Everyone betrays someone even those they love the most. Forgiveness remains the only way out of the hell of hatred betrayal creates.
You betray, I betray, we all betray. You betray when you violate a contract that causes deep pain or conflict to the other person or people affected. The contract can be presumed or verbal agreed to or written and signed by both parties.
Do you remember the first time you felt betrayed by someone you loved? Parents are usually the first, but what feels like parental betrayal is not recognized by the very young as such.
Why? Because children believe do not have the sense of fairness required to correctly label a betrayal. Might makes right rules their world. It is when we hit our teens, that we can contemplate more abstract ideas like what is fair and realize we have been betrayal.
When I was a teen my best friend went after a boy she know I was interested in.
“Not fair,” I cried.
“All’s fair in love and war,” she replied.
Perhaps that should not be “All’s fair.” Howver, the lesson I took from this betrayal was that people are such that they will always seek their heart’s need whether it is fair or not. My friend might have chosen to leave the field clear for me, then she would have betrayed her heart. A conundrum. Betraying others is part of being human, not the best part but often an understandable one. Our friendship survived because her explanation made sense to me at the time and we were able to talk about it.
Sometimes we betray out of weakness, sometimes out of strength, mostly due to conflicting needs, but in time we all betray. Even the most loving couples eventually face death and that is life’s ultimate betrayal.
Emotional fitness tip one: The betrayals of those we love starts when we lie to ourselves or to the loved one. There is a phenomena amoug marriage counselors known as “Runaway wives.” Husband do it too. It starts with not being honest about who you are and your feelings.
Emotional fitness tip three: Know yourself, so you can be honest about your needs. Betrayal is often kindness or conflict avoidance taken too far.
Emotional fitness tip four: Don’t let hurts fester. forgiveness requires a philosophy that softens hatred through understanding. My father hated and feared conflict; he was the shining example of “If you cannot say something nice, don’t say anything at all.” He also managed not to let what hurt him about my mother fester.
How did he do that? At some point in his life he apparently decided to forgo revenge and to let go of hate. He did this by the belief the other person would suffer more in the long run. Bishop Tutu’s definition of forgiveness is not seeking revenge. My father had never heard of Tutu, but was wise, however, also letting his need for peace rule him and not always to his benefit.
Emotional fitness tip five: Forgiveness cannot be practiced when emotional and physical safety have no been not established. Physical assault, whether the torture of oppressive regimes, child, or partner abuse is the easiest example of the need for safety; ongoing emotional abuse is less easily defined, but is unrelenting blaming, coldness and attacking the others self-worth.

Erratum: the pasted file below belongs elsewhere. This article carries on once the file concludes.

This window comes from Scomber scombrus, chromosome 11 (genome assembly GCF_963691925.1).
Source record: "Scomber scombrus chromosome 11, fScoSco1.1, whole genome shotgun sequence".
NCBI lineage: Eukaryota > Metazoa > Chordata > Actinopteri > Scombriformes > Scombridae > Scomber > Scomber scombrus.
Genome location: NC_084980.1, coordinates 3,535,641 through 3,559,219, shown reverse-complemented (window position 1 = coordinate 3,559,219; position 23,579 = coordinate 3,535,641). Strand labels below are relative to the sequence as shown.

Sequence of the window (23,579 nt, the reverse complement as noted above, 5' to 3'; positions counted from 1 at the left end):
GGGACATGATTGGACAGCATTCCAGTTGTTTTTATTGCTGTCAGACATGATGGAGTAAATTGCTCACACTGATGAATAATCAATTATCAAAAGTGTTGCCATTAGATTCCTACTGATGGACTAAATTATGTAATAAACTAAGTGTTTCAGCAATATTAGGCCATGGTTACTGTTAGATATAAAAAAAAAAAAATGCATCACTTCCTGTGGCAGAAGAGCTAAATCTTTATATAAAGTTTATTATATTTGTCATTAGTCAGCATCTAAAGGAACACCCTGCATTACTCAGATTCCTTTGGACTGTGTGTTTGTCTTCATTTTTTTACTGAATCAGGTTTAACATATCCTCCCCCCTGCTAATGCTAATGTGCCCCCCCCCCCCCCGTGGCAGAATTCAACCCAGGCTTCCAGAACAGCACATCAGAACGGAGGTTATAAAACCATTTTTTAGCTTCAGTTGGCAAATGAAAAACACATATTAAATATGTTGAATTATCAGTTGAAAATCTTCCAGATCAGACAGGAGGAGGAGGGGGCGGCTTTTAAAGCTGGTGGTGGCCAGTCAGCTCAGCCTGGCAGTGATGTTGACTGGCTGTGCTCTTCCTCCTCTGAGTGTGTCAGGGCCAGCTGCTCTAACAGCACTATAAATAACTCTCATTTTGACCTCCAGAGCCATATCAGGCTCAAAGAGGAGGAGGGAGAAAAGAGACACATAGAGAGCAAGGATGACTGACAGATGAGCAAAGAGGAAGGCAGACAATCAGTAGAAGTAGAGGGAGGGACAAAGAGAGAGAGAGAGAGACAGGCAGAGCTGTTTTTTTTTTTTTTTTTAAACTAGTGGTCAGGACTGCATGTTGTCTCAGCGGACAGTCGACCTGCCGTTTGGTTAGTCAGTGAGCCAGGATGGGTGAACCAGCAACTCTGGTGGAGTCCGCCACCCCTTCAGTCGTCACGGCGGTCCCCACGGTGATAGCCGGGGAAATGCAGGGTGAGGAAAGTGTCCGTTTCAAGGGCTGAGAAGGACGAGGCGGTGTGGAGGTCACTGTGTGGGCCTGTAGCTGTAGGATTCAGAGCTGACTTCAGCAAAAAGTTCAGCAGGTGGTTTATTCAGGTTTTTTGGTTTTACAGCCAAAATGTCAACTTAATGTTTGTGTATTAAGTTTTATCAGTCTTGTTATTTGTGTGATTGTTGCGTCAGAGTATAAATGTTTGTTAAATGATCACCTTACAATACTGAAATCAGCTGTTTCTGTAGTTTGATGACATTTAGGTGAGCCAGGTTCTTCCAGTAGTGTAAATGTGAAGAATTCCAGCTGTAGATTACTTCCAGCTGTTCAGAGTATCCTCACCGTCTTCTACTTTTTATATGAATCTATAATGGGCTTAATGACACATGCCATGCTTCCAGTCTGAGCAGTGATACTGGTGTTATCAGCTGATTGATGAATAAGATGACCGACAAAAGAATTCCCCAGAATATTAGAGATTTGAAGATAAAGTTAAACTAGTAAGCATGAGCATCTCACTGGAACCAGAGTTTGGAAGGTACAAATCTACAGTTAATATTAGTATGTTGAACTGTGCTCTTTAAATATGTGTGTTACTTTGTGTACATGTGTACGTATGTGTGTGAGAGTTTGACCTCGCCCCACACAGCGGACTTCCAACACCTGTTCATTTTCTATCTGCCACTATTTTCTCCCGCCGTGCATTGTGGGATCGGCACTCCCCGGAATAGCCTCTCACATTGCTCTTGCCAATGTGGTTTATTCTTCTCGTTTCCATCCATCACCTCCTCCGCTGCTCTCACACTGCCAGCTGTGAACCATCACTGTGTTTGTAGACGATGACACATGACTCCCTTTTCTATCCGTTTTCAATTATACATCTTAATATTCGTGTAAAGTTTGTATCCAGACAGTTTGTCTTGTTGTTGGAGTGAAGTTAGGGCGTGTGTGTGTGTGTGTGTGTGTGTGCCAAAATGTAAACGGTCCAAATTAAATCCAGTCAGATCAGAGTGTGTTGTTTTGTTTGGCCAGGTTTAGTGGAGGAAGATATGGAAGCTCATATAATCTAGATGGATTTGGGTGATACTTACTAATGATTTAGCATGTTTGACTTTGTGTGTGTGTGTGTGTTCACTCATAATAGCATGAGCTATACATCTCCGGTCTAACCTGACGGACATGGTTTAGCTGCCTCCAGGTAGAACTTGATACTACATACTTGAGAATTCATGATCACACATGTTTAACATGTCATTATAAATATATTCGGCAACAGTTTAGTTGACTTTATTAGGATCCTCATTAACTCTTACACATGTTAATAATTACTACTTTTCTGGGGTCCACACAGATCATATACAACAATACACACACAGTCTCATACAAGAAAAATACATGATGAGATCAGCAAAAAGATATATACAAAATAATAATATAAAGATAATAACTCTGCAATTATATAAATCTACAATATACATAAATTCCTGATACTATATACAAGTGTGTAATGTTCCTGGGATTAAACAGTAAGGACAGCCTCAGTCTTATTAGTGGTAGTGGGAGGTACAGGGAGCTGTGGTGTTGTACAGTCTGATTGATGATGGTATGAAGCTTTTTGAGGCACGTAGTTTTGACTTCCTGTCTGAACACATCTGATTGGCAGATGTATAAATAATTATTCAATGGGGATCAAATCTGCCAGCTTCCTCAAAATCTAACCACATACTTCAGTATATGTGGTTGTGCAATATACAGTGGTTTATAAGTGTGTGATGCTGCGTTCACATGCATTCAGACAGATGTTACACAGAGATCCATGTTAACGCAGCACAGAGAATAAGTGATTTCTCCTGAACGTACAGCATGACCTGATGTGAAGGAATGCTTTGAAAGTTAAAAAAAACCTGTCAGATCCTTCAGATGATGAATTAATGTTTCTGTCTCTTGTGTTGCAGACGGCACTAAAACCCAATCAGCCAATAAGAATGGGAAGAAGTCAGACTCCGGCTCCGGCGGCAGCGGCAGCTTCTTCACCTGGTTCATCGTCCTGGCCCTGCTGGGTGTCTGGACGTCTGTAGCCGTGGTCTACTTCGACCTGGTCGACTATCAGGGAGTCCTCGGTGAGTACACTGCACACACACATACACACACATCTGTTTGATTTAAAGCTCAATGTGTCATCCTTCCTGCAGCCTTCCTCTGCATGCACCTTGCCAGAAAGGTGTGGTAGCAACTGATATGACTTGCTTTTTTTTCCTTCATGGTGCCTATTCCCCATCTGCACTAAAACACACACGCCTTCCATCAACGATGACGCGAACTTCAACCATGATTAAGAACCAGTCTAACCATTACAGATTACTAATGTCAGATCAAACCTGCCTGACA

Emotional fitness tip six: Learn and practice the art of forgiveness.
Divorce is one way parents betray children into today’s world of easy come and easy go marriage. But there are lots of other ways. As noted above even those who love you the most betray. I remember when I finally figured out my father, the only person I worshiped well into adulthood and who I know loved me unconditionally, had betrayed me.
How? My mother was given to horrible pre-menstrual temper tantrums. I was often her victim. To her credit she never got physically violent, but her emotional outbursts sent me to my room weeping uncontrollable. In time she would calm down and my father would come and reunite the two of us. How was that betrayal?
I don’t think he could have stopped her rages, but he could have told know it was her problem, that she was wrong but at the mercy of her own needs. That would have made all the difference to me. It was a therapist who helped me understand that and so forgive and go on. My father did the best he could, so did my Mom, and so do all of us.
There are times, however when the best is just not enough to keep us from betraying those we love. What to do?
Parenting tip one: Betray as little as possible. Practicing kindness helps.
Parenting tip two: Own up when you are betraying another. As always your behavior models what your children follow most strongly.
Parenting tip three: Try to do better. If you cannot do better, own that you are at fault. The most common way out of the guilt of knowing we are hurting another is finding fault with the other — the blame game. Children of divorce say the bad mouthing or arguing and blaming of the other parent hurt more than the divorce.
Parenting tip four: Teach your children life is not fair, betrayals happen.
Parenting tip five: Teach your children to practice kindness, the art of apologizing, and how to forgive.
Parenting tip six: Improve your child’s self soothing skills.
improve your critical thinking skills
DAILY PROMPT Undo: If you could un-invent something, what would it be? Discuss why, potential repercussions, or a possible alternative.
If I could undo anything, it would be the very human need to put on what I call a faux self. We have many selves and our faus selves are often attempts to be kind or to avoid conflict. Understandable, but in the long run you betray yourself and often others. Why learning to be who you are, say what needs saying, but not saying it means matters most.
LINKS OF INTEREST
BE KIND TO ME
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Thank you and work at staying strong until next time,. I work hard to do the same as life is often difficult but staying strong lets me find some good every day..